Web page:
Media professionals interested in reporting on university-related stories are encouraged to visit the media newsroom.
June 8, 2009
By Anne McMillin
Rodeo competitors know it’s not a question of if you’ll get hurt, but rather a question of when and how badly. Cowboys and cowgirls simply accept injuries as part of their sport.
Luckily, competitors of the 2009 Reno Rodeo have a team of medical professionals to see to their injuries if they get hurt during competition.
Trainers from Justin Sports Medicine provide the bulk of services for competitors while REMSA provides emergency transport for both competitors and fans. School of Medicine physicians and students along with medical volunteers from the Reno Rodeo Association will provide medical assistance and expertise as needed to both competitors and spectators at the June 18-27 event.
“This is an educational opportunity for our students to learn how to interact with emergency medical teams and what is potentially involved with medical help in a large crowd setting,” said Daniel Spogen, M.D., chair of the School of Medicine’s family and community medicine department in Reno.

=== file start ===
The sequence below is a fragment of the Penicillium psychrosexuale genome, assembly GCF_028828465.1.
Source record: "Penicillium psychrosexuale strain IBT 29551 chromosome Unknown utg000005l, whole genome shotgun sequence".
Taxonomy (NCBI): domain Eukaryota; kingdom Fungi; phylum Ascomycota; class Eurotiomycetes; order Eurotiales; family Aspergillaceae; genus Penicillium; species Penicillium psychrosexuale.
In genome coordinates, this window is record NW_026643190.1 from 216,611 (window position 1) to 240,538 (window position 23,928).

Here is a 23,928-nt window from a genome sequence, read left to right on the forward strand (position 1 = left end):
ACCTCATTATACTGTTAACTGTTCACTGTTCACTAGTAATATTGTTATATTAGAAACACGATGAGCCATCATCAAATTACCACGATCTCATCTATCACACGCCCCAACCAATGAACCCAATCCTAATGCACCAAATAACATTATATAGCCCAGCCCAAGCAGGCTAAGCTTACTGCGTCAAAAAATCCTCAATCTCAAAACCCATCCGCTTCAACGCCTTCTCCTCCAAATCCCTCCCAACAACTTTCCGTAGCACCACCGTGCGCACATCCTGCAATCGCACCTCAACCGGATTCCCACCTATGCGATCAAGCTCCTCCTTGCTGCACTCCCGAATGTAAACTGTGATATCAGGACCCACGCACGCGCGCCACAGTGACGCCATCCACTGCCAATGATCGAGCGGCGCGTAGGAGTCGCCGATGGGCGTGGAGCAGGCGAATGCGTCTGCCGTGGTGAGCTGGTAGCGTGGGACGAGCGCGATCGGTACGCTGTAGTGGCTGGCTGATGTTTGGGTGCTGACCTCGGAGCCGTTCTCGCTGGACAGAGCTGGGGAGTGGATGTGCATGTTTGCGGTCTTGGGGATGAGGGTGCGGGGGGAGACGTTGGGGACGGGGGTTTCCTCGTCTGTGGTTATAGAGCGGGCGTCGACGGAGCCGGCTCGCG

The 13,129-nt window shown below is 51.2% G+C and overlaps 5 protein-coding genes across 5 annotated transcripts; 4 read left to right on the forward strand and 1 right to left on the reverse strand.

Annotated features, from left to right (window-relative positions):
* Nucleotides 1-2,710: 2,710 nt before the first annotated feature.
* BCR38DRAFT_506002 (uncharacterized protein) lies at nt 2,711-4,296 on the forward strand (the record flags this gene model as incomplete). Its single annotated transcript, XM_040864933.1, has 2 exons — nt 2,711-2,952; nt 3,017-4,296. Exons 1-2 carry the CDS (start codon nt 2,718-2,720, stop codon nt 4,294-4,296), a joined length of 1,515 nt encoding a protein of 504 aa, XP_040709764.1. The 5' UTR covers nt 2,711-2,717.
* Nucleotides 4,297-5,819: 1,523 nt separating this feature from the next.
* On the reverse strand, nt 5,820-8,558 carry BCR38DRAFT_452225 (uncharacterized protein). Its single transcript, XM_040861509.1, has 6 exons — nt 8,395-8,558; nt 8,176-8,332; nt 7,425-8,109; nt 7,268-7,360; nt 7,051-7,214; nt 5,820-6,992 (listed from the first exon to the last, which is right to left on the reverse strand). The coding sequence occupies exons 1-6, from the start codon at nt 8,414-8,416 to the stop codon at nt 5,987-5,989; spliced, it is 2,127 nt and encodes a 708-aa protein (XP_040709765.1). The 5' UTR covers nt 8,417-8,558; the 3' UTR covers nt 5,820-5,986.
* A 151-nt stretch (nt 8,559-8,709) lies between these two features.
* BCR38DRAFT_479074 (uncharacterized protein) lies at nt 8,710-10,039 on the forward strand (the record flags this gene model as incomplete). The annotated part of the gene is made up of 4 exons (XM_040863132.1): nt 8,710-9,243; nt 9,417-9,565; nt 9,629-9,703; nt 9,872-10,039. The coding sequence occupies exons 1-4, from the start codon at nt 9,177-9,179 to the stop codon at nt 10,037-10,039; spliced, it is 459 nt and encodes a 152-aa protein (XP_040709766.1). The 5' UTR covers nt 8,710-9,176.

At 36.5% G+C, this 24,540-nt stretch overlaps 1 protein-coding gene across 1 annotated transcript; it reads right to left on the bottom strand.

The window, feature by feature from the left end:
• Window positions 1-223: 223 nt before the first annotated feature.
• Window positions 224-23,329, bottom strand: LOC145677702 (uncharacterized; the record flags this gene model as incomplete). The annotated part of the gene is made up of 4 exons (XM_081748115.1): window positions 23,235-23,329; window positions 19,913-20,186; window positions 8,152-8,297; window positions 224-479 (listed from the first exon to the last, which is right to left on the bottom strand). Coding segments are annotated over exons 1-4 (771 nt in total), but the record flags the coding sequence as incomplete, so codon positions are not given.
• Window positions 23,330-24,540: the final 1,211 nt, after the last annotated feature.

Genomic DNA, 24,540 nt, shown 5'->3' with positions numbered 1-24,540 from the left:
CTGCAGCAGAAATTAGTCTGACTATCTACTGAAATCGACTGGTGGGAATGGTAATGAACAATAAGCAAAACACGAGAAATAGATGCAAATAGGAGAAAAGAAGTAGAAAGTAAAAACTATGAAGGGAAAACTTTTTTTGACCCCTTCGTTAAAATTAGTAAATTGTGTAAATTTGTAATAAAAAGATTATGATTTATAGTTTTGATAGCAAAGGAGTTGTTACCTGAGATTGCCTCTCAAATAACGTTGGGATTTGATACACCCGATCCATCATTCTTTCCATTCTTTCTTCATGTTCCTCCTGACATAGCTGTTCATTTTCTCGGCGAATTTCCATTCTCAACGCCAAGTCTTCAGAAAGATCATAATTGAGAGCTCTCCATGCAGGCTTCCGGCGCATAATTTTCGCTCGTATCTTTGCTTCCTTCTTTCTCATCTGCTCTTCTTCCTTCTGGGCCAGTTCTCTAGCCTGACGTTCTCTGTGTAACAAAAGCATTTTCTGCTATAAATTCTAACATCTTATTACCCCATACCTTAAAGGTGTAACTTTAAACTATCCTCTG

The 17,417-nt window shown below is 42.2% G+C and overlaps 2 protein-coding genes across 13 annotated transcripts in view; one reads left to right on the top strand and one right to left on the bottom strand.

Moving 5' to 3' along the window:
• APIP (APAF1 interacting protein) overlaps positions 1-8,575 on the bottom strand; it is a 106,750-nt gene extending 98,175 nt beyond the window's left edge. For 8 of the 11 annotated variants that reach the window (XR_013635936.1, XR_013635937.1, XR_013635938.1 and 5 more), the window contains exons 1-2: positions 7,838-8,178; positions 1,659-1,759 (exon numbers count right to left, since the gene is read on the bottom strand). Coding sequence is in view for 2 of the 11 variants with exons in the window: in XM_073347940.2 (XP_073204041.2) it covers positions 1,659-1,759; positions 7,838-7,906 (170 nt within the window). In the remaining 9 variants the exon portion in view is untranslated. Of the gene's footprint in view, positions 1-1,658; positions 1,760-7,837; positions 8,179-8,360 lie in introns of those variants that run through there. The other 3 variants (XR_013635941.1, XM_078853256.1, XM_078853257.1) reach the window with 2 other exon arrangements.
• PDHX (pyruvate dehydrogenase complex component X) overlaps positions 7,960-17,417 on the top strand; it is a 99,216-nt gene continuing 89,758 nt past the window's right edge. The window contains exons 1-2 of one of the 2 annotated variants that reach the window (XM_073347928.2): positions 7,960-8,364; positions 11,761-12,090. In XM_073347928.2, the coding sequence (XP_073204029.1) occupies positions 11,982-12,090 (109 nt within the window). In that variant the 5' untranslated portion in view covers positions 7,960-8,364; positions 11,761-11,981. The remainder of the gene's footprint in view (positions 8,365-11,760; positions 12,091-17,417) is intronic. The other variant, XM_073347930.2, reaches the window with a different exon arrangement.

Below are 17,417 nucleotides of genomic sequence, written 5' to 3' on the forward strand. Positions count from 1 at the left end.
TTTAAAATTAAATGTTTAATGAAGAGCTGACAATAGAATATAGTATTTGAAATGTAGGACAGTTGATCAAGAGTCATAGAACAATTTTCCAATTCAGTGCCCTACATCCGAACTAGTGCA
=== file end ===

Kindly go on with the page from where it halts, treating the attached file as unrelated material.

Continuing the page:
The Reno Rodeo medical team embodies a wide variety of medical expertise and backgrounds—from physical therapists and sports trainers to physicians and emergency medical technicians. The team also treats a wide variety of injuries ranging from competitors’ sprained ankles and broken fingers to broken jaws and torn skin. Injuries in the grandstands and carnival range from heat exhaustion and cardiac arrest to broken bones.
In addition to Spogen, sports medicine fellow Todd Lorenc, M.D., and Carol Scott, M.D., assistant director of the University Student Health Center, also provide medical assistance at the rodeo as well as work with student volunteers.
“When you treat competitors at the rodeo, you’re treating their injuries but also helping them prepare to go back into the arena. They are some of the most physically and mentally tough athletes we treat,” said Scott.